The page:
Michael Foucault (1926 – 1984) is widely held to be one of the most influential philosophers of the second half of the twentieth century. He achieved this status by offering an alternative ‘currency’ to the existing liberal and Marxist theories as well as the linguists-based structuralism of some of his contemporaries. His currency was that of power. In 1979 he asserted that
“Power is everywhere: not because it embraces everything, but because it comes from everywhere…. Power is not an institution, nor a structure, nor a possession.
It is the name we give to a complex strategic situation in a particular society”.1
Foucault set out the reasoning behind his work on power in The History of Sexuality he remarks that,
.”.. while the human subject is placed in relations of production and of signification, he is equally placed in power relations that are very complex. Now, it seemed to me that economic history and theory provided a good instrument for relations of production and that linguistics and semiotics offered instruments for studying relations of signification, but for power relations we had no tools of study”.
Clearly he felt that the Marxist and structuralist analysis were inadequate and incomplete as a theoretical tool for the areas of life he wanted to examine. He explained further
“I have been led to address the question of power only to the extent that the political (juridical) analysis of power, which was offered, did not seem to me to account for the finer, more detailed phenomena I wish to evoke when I pose the question of telling the truth about oneself.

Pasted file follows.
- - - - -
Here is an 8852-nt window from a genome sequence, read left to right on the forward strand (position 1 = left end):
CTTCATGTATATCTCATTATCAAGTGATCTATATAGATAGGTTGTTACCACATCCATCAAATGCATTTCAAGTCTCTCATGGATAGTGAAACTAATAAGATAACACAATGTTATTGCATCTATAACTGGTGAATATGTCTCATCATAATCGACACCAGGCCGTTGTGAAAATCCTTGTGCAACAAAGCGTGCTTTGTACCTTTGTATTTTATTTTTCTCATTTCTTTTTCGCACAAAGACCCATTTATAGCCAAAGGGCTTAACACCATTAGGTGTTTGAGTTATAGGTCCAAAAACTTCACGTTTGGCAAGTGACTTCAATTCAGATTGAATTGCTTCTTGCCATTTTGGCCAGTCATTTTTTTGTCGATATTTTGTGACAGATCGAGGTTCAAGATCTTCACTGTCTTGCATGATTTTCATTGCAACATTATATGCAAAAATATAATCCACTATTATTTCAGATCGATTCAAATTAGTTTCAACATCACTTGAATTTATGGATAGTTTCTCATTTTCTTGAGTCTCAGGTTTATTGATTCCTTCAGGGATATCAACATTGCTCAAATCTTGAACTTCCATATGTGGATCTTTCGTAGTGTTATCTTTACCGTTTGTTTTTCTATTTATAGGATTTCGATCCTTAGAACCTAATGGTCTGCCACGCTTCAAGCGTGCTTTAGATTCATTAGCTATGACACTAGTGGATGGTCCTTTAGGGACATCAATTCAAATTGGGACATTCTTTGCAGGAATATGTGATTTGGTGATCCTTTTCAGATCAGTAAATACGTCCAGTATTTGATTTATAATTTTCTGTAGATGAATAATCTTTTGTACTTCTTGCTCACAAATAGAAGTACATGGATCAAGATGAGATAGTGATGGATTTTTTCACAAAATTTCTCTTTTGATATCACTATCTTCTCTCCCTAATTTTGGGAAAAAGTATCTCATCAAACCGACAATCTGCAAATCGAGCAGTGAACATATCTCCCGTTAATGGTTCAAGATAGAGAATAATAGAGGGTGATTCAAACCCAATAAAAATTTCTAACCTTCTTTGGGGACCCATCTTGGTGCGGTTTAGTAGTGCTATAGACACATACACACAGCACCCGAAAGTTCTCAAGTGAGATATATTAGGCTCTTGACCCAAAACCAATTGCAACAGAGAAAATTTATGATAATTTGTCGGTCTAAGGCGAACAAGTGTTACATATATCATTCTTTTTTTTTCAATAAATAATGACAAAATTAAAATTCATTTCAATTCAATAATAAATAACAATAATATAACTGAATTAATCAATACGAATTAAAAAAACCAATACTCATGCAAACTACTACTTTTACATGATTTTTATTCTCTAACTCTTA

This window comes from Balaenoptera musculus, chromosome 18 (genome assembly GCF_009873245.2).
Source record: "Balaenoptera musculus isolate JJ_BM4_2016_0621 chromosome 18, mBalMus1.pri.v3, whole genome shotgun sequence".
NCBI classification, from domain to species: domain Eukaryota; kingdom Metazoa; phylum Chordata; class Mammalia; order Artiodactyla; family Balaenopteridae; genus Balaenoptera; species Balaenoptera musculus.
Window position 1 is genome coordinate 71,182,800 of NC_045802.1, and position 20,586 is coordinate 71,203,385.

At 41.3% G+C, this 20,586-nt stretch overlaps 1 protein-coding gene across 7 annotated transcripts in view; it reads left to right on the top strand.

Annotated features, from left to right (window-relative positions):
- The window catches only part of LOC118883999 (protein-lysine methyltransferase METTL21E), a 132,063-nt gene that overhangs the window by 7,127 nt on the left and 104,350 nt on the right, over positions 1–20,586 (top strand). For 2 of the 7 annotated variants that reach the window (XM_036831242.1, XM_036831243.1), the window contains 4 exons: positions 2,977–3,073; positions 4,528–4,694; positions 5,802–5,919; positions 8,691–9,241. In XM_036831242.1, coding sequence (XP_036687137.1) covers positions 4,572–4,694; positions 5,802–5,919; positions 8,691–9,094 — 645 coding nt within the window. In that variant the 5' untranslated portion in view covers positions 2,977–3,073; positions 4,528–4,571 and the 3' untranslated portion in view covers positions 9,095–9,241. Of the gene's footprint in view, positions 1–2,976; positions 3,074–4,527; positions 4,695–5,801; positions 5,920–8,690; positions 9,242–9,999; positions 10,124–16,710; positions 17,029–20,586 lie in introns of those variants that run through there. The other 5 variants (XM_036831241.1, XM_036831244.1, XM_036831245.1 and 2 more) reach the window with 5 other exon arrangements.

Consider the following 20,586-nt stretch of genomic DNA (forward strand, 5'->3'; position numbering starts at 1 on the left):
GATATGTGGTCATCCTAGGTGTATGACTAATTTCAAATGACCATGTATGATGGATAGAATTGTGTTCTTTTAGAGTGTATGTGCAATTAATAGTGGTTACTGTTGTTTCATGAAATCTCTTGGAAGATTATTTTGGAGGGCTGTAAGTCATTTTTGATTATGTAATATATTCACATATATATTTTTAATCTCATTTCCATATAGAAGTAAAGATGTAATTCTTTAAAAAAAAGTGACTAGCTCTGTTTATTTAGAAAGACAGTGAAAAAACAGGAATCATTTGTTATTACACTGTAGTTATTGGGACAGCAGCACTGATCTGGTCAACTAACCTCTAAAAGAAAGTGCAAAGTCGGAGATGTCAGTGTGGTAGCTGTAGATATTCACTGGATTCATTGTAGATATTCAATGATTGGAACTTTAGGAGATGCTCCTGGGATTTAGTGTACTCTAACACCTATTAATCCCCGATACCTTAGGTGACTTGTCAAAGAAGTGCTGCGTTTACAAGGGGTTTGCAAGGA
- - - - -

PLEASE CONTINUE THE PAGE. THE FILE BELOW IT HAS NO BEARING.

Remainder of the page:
If I tell the truth about myself, as I am now doing, it is in part that I am constituted as a subject across a number of power relations which are exerted over me and which I exert over others.”3
Of the opposing theories it was perhaps Marxism that had the most to lose from Foucault’s approach. Whilst Foucault was clearly a key figure in philosophical terms his work has had its detractors. A coherent all-embracing critique is made more difficult by his works “somewhat fragmentary character” which “encompasses a variety of apparently disparate topics”.4
Despite this Foucault certainly succeeded in generating a good deal of criticism and controversy particularly following the publication of Discipline and Punish in 1975 (and translated into English in 1977)
He seeks to strengthen his standpoint by describing himself as a ‘historian’ rather than a philosopher and certainly sought to avoid being seen as a political theorist, arguing that his theories are more verifiable as a result. Although as McNay points out “historians have rejected Foucault’s work for being too philosophical, philosophers for its lack of formal rigour and sociologists for its literary or poetic quality”5
It is also true to say that before attempting a critique of his work we should really focus on one given period within the overall corpus. His work travels a great distance from the earliest Mental Illness and Psychology to the later contributions that increasingly saw him making direct interventions into contemporary issues like the death penalty, abortion rights and the Iranian Revolution. For the purposes of this essay Discipline and Punishment and The History of Sexuality can be viewed as the most important when considering whether power is indeed everywhere.
In the books Discipline and Punish and The History of Sexuality the expression of the relationship between power and knowledge were examined, which led to studies concerned with the various historical relations between forms of knowledge, and forms of the exercise of power. The overall analysis was a conscious continuation of the work of Nietzsche, who implied that knowledge was associated with the networks of power, that power produced knowledge, that power and knowledge directly implied one another or went together.